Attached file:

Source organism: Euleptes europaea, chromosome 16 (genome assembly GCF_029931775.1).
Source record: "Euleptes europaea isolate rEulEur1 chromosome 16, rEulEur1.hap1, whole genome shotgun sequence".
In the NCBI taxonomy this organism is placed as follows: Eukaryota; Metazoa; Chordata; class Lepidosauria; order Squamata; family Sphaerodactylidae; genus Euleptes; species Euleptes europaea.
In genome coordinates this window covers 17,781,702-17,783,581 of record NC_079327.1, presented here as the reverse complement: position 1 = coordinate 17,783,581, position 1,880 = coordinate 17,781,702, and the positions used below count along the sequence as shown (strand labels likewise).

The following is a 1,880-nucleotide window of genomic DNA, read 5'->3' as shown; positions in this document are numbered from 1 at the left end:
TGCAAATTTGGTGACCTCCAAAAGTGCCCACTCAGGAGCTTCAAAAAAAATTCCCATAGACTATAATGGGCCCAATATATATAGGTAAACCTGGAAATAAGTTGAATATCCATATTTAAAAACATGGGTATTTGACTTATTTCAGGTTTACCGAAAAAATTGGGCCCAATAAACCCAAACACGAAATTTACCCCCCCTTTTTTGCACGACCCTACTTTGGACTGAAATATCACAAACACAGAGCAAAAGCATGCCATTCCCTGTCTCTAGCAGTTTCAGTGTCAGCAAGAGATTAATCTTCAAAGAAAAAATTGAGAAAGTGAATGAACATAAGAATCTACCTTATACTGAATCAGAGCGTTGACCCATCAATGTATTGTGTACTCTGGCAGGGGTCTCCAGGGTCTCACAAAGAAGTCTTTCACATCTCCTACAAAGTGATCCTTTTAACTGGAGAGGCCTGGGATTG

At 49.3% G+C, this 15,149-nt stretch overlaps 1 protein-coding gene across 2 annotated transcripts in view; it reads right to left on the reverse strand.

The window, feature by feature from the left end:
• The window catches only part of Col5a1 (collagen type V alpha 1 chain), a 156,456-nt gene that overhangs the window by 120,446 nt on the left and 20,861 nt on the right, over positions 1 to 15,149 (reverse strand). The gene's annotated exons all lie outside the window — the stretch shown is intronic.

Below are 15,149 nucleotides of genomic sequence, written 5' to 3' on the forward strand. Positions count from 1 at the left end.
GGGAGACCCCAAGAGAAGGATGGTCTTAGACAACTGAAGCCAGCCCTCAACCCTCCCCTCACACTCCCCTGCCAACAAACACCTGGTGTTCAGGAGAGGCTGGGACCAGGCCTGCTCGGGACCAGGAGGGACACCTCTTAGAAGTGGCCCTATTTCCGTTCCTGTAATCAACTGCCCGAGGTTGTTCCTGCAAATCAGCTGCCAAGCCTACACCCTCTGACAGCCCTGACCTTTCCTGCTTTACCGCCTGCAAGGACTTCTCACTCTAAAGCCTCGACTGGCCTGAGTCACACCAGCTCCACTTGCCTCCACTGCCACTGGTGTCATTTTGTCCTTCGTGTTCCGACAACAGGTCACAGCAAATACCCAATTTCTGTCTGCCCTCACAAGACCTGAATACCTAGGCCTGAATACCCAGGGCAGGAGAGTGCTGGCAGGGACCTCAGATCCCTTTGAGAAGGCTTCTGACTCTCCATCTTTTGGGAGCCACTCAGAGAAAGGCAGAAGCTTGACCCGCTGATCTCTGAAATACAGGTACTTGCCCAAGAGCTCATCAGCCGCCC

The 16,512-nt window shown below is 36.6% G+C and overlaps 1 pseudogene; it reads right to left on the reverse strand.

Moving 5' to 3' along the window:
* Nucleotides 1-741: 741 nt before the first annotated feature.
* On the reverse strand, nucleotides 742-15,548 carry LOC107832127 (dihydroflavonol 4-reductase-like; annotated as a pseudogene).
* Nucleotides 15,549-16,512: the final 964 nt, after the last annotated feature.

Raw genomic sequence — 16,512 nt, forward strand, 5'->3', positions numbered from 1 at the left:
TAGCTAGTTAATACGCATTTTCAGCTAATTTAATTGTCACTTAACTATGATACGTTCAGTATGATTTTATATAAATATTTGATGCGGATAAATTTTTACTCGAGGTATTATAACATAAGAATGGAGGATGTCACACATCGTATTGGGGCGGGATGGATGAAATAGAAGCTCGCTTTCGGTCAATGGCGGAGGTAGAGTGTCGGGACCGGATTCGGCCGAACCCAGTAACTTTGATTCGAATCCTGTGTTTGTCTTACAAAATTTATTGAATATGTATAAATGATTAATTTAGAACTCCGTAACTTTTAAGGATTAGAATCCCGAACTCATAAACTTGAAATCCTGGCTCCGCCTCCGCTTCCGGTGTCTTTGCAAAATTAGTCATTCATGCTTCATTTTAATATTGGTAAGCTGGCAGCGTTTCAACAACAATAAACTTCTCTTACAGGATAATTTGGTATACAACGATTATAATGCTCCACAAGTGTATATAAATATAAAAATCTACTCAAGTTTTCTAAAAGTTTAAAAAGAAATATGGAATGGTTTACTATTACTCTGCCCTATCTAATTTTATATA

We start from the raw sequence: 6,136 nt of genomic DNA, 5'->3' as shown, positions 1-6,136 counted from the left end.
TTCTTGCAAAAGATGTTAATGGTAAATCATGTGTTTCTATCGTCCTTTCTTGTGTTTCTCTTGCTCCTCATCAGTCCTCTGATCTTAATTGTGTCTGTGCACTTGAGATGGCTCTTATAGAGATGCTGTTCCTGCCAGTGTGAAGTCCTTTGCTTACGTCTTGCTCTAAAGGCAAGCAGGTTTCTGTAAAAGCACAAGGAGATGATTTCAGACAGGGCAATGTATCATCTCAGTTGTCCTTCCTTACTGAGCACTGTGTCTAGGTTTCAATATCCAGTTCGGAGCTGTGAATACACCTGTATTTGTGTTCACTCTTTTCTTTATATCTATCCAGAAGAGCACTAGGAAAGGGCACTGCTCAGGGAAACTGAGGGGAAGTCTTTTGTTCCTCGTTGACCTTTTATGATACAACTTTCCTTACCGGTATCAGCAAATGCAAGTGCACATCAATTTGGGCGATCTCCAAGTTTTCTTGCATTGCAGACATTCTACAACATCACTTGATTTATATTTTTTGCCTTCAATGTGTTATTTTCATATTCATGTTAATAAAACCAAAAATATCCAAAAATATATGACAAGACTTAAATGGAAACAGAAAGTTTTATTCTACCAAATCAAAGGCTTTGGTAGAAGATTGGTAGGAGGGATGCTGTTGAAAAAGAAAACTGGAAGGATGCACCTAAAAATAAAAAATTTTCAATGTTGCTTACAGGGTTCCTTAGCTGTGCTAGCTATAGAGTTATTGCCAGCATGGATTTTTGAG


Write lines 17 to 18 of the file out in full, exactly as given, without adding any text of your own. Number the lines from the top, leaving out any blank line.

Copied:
Raw genomic sequence — 16,512 nt, forward strand, 5'->3', positions numbered from 1 at the left:
TAGCTAGTTAATACGCATTTTCAGCTAATTTAATTGTCACTTAACTATGATACGTTCAGTATGATTTTATATAAATATTTGATGCGGATAAATTTTTACTCGAGGTATTATAACATAAGAATGGAGGATGTCACACATCGTATTGGGGCGGGATGGATGAAATAGAAGCTCGCTTTCGGTCAATGGCGGAGGTAGAGTGTCGGGACCGGATTCGGCCGAACCCAGTAACTTTGATTCGAATCCTGTGTTTGTCTTACAAAATTTATTGAATATGTATAAATGATTAATTTAGAACTCCGTAACTTTTAAGGATTAGAATCCCGAACTCATAAACTTGAAATCCTGGCTCCGCCTCCGCTTCCGGTGTCTTTGCAAAATTAGTCATTCATGCTTCATTTTAATATTGGTAAGCTGGCAGCGTTTCAACAACAATAAACTTCTCTTACAGGATAATTTGGTATACAACGATTATAATGCTCCACAAGTGTATATAAATATAAAAATCTACTCAAGTTTTCTAAAAGTTTAAAAAGAAATATGGAATGGTTTACTATTACTCTGCCCTATCTAATTTTATATA